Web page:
Interviewer: Tell me about your first time.
A: Am I allowed to talk about drugs?
A: It was better than drugs. It was better than everything. It was full, and total, and just so right. Everything about it, perfect. Can I talk about the weepies?
A: The first time they plug you in, you never want to leave. And not just because they tell you your first disconnect is going to be the worst, that a few, a very few, but still, a few, people have died from the shock of it. Imagine your swimming in an infinitely warm, safe pool, and they throw in a shark. That’s not even it though. What’s the worst is that you know you’ve just signed up to be an addict. Your life revolves around this connection, this machine now. The job is secondary, what’s important is keeping this connection alive, feeding this feeling. I can really talk about this stuff?
I: Yes. Tell me more about your first time.
A: Well. I’d been in training for, for, uh, five years? at that point, and to be honest I was sure everybody was hyping the whole thing up. But then my bunkmate, H**** got called up, and whoosh just like that I didn’t see her for a month, she just disappeared in the Academy ratmaze. I got scared for her, got scared for what I had signed up for, wanted to quit. I was going to run away. I knew a place in the Northern Territories that I thought could sustain me for a few years, then I’d figure out what to do.
I: You didn’t trust the Academy?
A: Now look, I’ve seen some slinky ass shit while I’ve been here, but I’ve grown up here, this is my home, this is everything I know. My family, my friends, my whole world is tied up in this…being a pilot was and is my everything. I didn’t consider it lightly.
I: But you did consider it. Decide on it.
A: Yes. It got to be too much, too real when H**** ghosted out. I had just finished packing my bag when an entry was requested at my door. I shoved my bag under my bunk and checked the view screen. I nearly jumped out of my skin.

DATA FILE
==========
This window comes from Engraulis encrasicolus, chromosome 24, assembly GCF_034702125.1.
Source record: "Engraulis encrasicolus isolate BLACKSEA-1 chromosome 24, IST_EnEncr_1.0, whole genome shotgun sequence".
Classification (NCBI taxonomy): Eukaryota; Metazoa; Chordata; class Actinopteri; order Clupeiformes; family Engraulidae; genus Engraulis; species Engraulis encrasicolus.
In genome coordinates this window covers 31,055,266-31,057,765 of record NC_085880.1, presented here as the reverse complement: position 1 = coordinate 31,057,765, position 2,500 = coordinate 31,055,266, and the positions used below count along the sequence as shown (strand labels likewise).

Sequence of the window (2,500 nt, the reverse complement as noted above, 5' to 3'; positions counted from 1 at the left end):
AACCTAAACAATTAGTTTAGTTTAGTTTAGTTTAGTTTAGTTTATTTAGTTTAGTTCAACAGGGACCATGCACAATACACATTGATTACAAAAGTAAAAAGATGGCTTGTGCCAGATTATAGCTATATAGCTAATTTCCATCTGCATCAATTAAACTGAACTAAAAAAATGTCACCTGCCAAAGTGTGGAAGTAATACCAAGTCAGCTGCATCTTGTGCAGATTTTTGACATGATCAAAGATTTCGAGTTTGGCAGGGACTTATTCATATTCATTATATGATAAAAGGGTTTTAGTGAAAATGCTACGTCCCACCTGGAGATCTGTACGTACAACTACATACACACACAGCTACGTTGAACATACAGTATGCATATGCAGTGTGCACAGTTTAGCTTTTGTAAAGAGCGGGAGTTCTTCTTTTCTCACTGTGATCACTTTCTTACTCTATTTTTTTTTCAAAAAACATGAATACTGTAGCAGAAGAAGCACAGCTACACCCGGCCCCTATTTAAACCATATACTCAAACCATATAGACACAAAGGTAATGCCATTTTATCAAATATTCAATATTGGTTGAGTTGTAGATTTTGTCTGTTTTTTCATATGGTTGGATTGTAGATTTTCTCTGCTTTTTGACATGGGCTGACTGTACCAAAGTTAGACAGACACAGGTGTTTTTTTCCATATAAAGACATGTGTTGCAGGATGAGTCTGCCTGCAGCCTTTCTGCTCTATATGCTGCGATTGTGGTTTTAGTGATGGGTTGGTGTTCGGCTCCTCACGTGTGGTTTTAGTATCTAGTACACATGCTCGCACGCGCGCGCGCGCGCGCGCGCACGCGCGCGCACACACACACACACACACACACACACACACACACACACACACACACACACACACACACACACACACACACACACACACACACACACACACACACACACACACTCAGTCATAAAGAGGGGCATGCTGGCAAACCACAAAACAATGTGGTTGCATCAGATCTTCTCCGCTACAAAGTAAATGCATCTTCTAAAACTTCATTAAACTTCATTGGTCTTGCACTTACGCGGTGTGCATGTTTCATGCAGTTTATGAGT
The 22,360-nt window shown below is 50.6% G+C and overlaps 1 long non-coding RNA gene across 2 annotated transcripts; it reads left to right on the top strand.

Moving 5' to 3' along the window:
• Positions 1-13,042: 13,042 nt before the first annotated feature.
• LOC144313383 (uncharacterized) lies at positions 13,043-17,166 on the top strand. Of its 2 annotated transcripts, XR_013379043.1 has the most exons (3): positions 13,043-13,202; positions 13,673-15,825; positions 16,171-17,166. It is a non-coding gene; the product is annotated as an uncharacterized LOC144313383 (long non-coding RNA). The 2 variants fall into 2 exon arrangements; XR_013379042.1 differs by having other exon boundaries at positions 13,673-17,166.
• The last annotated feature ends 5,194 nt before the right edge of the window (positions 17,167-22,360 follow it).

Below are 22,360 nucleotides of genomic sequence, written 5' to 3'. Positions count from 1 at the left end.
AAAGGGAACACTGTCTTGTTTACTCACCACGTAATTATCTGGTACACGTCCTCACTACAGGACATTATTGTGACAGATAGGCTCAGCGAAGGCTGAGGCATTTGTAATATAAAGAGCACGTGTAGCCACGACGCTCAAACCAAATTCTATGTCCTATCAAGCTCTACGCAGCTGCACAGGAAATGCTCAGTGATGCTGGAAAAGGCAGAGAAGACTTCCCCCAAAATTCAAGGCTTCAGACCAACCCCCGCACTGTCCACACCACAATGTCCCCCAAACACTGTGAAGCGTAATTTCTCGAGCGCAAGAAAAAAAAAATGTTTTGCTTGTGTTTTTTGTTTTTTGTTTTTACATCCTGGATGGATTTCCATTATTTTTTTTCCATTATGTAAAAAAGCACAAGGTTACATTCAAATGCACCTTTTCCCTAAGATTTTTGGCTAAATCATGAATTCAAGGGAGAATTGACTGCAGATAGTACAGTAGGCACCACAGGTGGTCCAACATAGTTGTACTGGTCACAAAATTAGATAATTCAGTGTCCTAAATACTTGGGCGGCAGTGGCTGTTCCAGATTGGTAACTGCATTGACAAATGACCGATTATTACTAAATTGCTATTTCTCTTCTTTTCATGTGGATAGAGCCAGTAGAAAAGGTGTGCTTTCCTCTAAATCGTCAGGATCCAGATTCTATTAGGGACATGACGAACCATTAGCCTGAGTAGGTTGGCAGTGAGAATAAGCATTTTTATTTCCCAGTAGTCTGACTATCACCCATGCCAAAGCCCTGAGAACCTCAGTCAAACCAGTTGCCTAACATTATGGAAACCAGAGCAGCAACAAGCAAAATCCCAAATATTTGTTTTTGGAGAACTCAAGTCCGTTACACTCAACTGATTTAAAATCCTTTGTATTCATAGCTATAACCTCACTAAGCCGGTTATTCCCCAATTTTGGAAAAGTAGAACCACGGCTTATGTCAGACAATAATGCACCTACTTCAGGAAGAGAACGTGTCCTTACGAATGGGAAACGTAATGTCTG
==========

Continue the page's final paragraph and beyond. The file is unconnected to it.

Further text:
I: It was the Academy Police?
A: No. It was H****. She was back. She looked frail, pale, fragile. But she was there. I didn’t let her go for a solid twenty minutes. I just broke down on her shoulder. She looked so weak, but I just burst on her. I didn’t realize how pent-up I’d gotten.
I: She’d completed her meeting.
A: Yes, she survived the weepies. Except where most lasted a week, hers had dragged on for a month. She told me all about it, about how wonderful her meeting had been, how awful the separation. How truly, truly awful. She described it in intimate detail, the rapture, the severing, the long fall into depression. How each day grew worse and worse, with no sign of reprieve in sight. And then it had ended. Like a rubber band stretched tighter and tighter, and tighter, until a magician makes it disappear.
I: But the sadness remains.
A: Yes. Because you have the self-awareness to know you’re boned. Well and truly. Because you’re in the cycle now. There is no getting out. If you go too long without joining, you’ll wither and die. There is no getting out, there is no emergency stop, there are no brakes. It’s well and truly on.
I: But you still went through with it. Knowing this.
A: Well after H**** had bared her heart and soul to me, and after she told me, “Look, A**, you don’t have to do this. They’ll let you go. But you should do it! Mine was as bad as it gets, and I’m here telling you, ‘You should do it!’.” I mean, when your best friend tells you that, I mean. I trust her with my everything. It didn’t take me any time to decide. To do it. I was called up that night, and I went.
I: And your experience.
A: Everything she said and more. So much more, that you can’t fit into words. And she was right. It was worth it. Years on and I don’t regret my decision. Haven’t once in all this time.
I: Thank you for your service Pilot.
A: Thank you.